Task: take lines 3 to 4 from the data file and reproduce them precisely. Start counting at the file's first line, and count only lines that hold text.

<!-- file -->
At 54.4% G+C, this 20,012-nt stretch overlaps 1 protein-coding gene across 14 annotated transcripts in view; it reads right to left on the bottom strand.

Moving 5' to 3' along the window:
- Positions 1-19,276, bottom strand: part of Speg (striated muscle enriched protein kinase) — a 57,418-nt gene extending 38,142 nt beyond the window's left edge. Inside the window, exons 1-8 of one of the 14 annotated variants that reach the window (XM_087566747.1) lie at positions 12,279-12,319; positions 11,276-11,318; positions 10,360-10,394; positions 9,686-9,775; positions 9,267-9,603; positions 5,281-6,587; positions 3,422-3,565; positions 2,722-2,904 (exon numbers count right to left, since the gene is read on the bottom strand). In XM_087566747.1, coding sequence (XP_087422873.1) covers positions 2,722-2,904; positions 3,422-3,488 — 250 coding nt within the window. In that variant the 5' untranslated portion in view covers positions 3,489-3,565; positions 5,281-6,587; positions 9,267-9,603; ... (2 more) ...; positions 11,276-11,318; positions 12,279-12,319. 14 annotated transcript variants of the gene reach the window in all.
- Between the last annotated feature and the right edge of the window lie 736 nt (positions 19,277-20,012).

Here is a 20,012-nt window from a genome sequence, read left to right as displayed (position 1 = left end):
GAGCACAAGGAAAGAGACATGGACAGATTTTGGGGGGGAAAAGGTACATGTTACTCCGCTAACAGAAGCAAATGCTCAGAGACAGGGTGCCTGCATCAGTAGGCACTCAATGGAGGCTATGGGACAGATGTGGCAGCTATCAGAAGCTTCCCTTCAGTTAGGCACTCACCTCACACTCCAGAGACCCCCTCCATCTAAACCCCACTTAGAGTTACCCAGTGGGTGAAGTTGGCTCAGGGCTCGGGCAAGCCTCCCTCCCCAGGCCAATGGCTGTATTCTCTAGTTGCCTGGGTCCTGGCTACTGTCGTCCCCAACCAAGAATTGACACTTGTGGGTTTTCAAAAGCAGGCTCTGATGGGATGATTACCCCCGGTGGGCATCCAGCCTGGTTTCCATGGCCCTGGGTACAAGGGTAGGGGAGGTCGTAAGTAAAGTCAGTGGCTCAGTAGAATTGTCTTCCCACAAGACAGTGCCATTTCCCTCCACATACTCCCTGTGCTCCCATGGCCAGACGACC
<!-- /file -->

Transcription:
- Positions 1-19,276, bottom strand: part of Speg (striated muscle enriched protein kinase) — a 57,418-nt gene extending 38,142 nt beyond the window's left edge. Inside the window, exons 1-8 of one of the 14 annotated variants that reach the window (XM_087566747.1) lie at positions 12,279-12,319; positions 11,276-11,318; positions 10,360-10,394; positions 9,686-9,775; positions 9,267-9,603; positions 5,281-6,587; positions 3,422-3,565; positions 2,722-2,904 (exon numbers count right to left, since the gene is read on the bottom strand). In XM_087566747.1, coding sequence (XP_087422873.1) covers positions 2,722-2,904; positions 3,422-3,488 — 250 coding nt within the window. In that variant the 5' untranslated portion in view covers positions 3,489-3,565; positions 5,281-6,587; positions 9,267-9,603; ... (2 more) ...; positions 11,276-11,318; positions 12,279-12,319. 14 annotated transcript variants of the gene reach the window in all.
- Between the last annotated feature and the right edge of the window lie 736 nt (positions 19,277-20,012).